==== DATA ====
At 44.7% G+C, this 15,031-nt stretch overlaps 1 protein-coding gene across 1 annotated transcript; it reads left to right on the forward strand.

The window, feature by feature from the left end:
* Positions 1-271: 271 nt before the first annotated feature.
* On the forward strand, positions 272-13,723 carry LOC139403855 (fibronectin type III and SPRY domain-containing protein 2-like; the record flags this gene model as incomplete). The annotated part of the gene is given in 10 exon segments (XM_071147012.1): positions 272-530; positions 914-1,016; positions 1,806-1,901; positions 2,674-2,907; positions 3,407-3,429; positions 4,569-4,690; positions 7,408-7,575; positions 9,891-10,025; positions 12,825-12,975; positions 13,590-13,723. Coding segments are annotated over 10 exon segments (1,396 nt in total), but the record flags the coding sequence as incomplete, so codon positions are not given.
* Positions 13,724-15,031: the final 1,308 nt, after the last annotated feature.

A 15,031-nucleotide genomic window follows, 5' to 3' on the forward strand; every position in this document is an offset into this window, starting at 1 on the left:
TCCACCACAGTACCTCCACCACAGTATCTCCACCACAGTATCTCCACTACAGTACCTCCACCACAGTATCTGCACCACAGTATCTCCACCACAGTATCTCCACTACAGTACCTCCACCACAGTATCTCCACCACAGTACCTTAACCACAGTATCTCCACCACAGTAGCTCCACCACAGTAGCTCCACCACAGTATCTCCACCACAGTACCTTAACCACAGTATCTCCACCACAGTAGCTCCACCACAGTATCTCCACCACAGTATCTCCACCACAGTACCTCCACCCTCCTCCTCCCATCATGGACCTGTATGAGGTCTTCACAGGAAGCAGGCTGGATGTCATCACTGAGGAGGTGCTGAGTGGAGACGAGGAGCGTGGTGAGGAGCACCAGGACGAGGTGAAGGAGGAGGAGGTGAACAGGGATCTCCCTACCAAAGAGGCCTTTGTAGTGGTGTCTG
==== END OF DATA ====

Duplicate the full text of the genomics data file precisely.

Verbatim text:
At 44.7% G+C, this 15,031-nt stretch overlaps 1 protein-coding gene across 1 annotated transcript; it reads left to right on the forward strand.

The window, feature by feature from the left end:
* Positions 1-271: 271 nt before the first annotated feature.
* On the forward strand, positions 272-13,723 carry LOC139403855 (fibronectin type III and SPRY domain-containing protein 2-like; the record flags this gene model as incomplete). The annotated part of the gene is given in 10 exon segments (XM_071147012.1): positions 272-530; positions 914-1,016; positions 1,806-1,901; positions 2,674-2,907; positions 3,407-3,429; positions 4,569-4,690; positions 7,408-7,575; positions 9,891-10,025; positions 12,825-12,975; positions 13,590-13,723. Coding segments are annotated over 10 exon segments (1,396 nt in total), but the record flags the coding sequence as incomplete, so codon positions are not given.
* Positions 13,724-15,031: the final 1,308 nt, after the last annotated feature.

A 15,031-nucleotide genomic window follows, 5' to 3' on the forward strand; every position in this document is an offset into this window, starting at 1 on the left:
TCCACCACAGTACCTCCACCACAGTATCTCCACCACAGTATCTCCACTACAGTACCTCCACCACAGTATCTGCACCACAGTATCTCCACCACAGTATCTCCACTACAGTACCTCCACCACAGTATCTCCACCACAGTACCTTAACCACAGTATCTCCACCACAGTAGCTCCACCACAGTAGCTCCACCACAGTATCTCCACCACAGTACCTTAACCACAGTATCTCCACCACAGTAGCTCCACCACAGTATCTCCACCACAGTATCTCCACCACAGTACCTCCACCCTCCTCCTCCCATCATGGACCTGTATGAGGTCTTCACAGGAAGCAGGCTGGATGTCATCACTGAGGAGGTGCTGAGTGGAGACGAGGAGCGTGGTGAGGAGCACCAGGACGAGGTGAAGGAGGAGGAGGTGAACAGGGATCTCCCTACCAAAGAGGCCTTTGTAGTGGTGTCTG